Soft skills more important than exams, according to research

Soft skills more important than exams, according to research

Research by The Duke of Edinburgh’s Award (DofE) has found 95 per cent of senior managers believe soft skills are more important than exam results.

The research surveyed 506 senior managers and found 98 per cent believe young people should invest more time developing soft skills such as communication and leadership.


The research also found 82 per cent of employers, including British entrepreneur and Dragon’s Den investor, Sarah Willingham, believe the term “soft skills” doesn’t reflect how important these skills are, and they should be renamed “core skills” or “real-life skills” to indicate their true value.

Over 90 per cent of respondents said they are more likely to employ someone with achievements outside of their studies, with 86 per cent revealing they favour candidates who use social media to show they have participated in extracurricular activities such as volunteering.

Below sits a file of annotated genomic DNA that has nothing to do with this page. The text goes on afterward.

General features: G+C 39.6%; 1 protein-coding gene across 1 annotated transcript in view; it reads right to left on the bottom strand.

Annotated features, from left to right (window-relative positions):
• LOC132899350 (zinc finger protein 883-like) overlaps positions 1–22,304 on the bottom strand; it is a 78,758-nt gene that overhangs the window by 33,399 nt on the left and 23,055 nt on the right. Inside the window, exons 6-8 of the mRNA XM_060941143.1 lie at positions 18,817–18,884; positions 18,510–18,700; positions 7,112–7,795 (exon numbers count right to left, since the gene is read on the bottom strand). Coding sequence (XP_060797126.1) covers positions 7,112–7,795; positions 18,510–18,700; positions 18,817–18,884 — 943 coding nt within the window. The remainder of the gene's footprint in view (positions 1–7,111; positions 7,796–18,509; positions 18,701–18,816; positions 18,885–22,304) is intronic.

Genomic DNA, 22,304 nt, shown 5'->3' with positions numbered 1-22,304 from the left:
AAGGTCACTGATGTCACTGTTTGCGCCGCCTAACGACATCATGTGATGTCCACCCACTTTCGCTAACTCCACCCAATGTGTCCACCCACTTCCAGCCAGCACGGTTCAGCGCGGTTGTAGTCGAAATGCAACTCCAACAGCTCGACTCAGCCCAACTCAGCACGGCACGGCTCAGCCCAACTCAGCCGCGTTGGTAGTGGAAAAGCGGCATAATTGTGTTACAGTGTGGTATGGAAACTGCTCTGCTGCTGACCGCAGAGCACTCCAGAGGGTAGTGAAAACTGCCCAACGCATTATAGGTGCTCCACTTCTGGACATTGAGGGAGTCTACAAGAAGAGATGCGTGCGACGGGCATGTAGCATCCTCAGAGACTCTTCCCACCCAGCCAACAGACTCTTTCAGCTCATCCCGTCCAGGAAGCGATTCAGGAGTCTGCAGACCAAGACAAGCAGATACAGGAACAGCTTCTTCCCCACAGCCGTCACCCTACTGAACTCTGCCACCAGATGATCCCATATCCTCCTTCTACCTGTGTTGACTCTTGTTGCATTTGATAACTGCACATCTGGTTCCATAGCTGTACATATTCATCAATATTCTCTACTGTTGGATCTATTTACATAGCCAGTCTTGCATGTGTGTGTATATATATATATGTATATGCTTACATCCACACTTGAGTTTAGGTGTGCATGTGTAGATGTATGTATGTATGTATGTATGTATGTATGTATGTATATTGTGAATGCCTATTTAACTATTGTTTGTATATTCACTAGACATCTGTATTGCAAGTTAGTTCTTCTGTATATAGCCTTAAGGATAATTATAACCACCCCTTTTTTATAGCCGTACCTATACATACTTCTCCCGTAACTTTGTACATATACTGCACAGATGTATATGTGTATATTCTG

The research also indicated a link exists between soft skills and career progression, with candidates who have displayed soft skills moving up in the workplace much more quickly.


Commenting on the research, the DofE’s Chief Executive, Peter Westgarth, said: “The results demonstrate a young person’s potential shouldn’t be measured solely on academic achievements.

While grades are important, they don’t showcase a person’s full potential. Evidence of soft skills helps employers see that a young person is more employable, and they will adapt to workplace culture more easily and progress faster.”

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